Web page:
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The Second Coming

Rating: 4.9

TURNING and turning in the widening gyre
The falcon cannot hear the falconer;
Things fall apart; the centre cannot hold;
Mere anarchy is loosed upon the world,
The blood-dimmed tide is loosed, and everywhere
The ceremony of innocence is drowned;
The best lack all conviction, while the worst
Are full of passionate intensity.
Surely some revelation is at hand;
Surely the Second Coming is at hand.

The Second Coming! Hardly are those words out
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Denvor Fernandez 03 February 2009

This poem is about the second coming of Christ as predicted by the book of revelations in the Bible.This poem written in 1920 after the first world war and the russian revolution shows the poets anti-marxist stand.

17 19 Reply
Stephen W 30 September 2016

An over-simplification. He was horrified by the events of his time, for sure. The first stanza is as relevant today. 'The worst are filled with passionate intensity'. How true of our time, as well as his.

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Eric Stashak 19 February 2010

no, denvor, its not. the second coming is a historical figure, a polarity of christ. for yeats, everything runs on double gyres, a cyclical interpretation of history, metaphysics, and religion. he saw christ as one end of the spectrum, and within each end is contained the seed of it's opposite. christ is the lamb and the great beast described in the poem will be the contention of all christ symbolizes focused in the form of a historical figure.

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Ed Dalida 23 October 2012

People on the internet make it sound so complex. I think it's basically this. Chaos has come, it has fallen over the world and people are turning against each other and themselves. But Yeats has this hope. The hope of a brighter, more aware, less destructive future. However, that vision of a 'second coming' has an undertone of darkness and fear. The simple fear of the unknown, the uncertainty that carries. To me it's not so much of a prophecy but a reassurance to himself. He's practically begging the forces that be that there will be a better future because the present that he described in his first verse and the internal fear he has is beginning to be overwhelming.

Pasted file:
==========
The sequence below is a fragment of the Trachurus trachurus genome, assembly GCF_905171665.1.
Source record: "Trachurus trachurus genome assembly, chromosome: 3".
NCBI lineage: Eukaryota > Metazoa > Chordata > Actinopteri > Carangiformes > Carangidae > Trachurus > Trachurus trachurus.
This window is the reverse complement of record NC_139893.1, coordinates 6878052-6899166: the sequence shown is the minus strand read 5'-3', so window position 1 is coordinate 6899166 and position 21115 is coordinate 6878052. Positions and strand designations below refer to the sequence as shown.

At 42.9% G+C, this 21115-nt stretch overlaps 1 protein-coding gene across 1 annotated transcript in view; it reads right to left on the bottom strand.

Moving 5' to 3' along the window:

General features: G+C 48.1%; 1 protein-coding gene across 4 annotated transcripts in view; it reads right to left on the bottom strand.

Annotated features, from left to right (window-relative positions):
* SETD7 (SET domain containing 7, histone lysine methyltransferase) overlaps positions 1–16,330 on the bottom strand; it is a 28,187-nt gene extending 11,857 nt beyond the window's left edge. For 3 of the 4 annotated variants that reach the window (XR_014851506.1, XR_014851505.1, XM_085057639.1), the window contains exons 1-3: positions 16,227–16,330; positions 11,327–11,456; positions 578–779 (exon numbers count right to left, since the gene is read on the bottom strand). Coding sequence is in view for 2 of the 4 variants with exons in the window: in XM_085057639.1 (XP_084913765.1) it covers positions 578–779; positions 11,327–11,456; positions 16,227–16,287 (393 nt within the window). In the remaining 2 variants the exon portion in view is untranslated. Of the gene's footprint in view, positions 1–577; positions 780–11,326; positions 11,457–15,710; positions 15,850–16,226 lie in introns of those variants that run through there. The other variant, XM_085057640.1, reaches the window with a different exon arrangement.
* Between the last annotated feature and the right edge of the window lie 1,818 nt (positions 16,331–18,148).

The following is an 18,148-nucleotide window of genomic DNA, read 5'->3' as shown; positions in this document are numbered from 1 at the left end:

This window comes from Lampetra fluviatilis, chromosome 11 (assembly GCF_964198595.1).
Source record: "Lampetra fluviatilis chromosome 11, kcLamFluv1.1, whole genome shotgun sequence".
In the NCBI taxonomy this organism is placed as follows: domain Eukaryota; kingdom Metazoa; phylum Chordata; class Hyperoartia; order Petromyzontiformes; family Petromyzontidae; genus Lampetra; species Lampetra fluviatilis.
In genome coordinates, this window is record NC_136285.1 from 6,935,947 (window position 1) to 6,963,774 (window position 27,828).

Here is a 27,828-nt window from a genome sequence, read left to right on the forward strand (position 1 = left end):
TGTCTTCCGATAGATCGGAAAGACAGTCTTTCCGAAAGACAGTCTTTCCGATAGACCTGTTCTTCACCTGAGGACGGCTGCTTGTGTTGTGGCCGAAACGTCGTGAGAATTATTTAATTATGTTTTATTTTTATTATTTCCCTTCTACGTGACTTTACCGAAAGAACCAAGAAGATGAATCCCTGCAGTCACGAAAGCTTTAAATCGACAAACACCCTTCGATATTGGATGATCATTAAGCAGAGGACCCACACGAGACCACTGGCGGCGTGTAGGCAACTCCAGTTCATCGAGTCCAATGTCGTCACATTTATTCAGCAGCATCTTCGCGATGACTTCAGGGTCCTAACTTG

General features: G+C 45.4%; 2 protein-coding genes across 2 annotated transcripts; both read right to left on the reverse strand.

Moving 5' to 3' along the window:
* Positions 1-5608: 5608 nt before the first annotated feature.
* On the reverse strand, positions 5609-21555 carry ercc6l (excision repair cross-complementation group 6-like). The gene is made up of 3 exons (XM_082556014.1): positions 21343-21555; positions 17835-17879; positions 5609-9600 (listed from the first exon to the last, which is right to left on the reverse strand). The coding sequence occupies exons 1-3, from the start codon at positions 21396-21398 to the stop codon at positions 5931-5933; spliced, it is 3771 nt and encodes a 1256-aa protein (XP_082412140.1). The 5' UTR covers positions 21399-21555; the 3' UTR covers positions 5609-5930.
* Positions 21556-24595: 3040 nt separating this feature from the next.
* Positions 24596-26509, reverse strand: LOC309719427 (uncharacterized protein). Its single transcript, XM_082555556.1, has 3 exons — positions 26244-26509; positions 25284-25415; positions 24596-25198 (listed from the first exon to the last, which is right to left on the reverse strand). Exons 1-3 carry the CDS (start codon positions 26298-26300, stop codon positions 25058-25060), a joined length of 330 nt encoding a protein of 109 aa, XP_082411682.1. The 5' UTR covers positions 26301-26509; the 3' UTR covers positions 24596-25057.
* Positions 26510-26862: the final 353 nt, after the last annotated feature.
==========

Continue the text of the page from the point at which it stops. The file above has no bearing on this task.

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Mary Gordley 15 January 2008

Admiral in so many ways. The lines which I find hold most impact: 'The best lack all conviction, while the worst Are full of passionate intensity.' It seems to me those two lines ring truer today than ever.

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Michael Walker 30 June 2020

A critical, but devastating poem about what Yeats made of the modern world. There is anarchy and needless bloodshed, and no hope of a Second Coming of Jesus. Instead: ' And what rough beast, its hour come at last, Slouches towards Bethlehem to be born? ' This is largely what I see now in the world.

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Chinedu Dike 08 November 2019

A free flight of creativity on winged immagination. An awesome creation by an intricate and a sober mind.

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Michael Walker 27 July 2019

This is definitely one of Yeats' best poems. It is pessimistic but visionary. 'And what rough beast.../Slouches towards Bethlehem to be born? ' Great ending.

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Spock The Vegan 14 July 2019

Autoplay takes all the feeling out of the poem - just like my English teacher in High School made us do. What nonsense!

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albert scott 04 May 2019

and the number was 666

1 1 Reply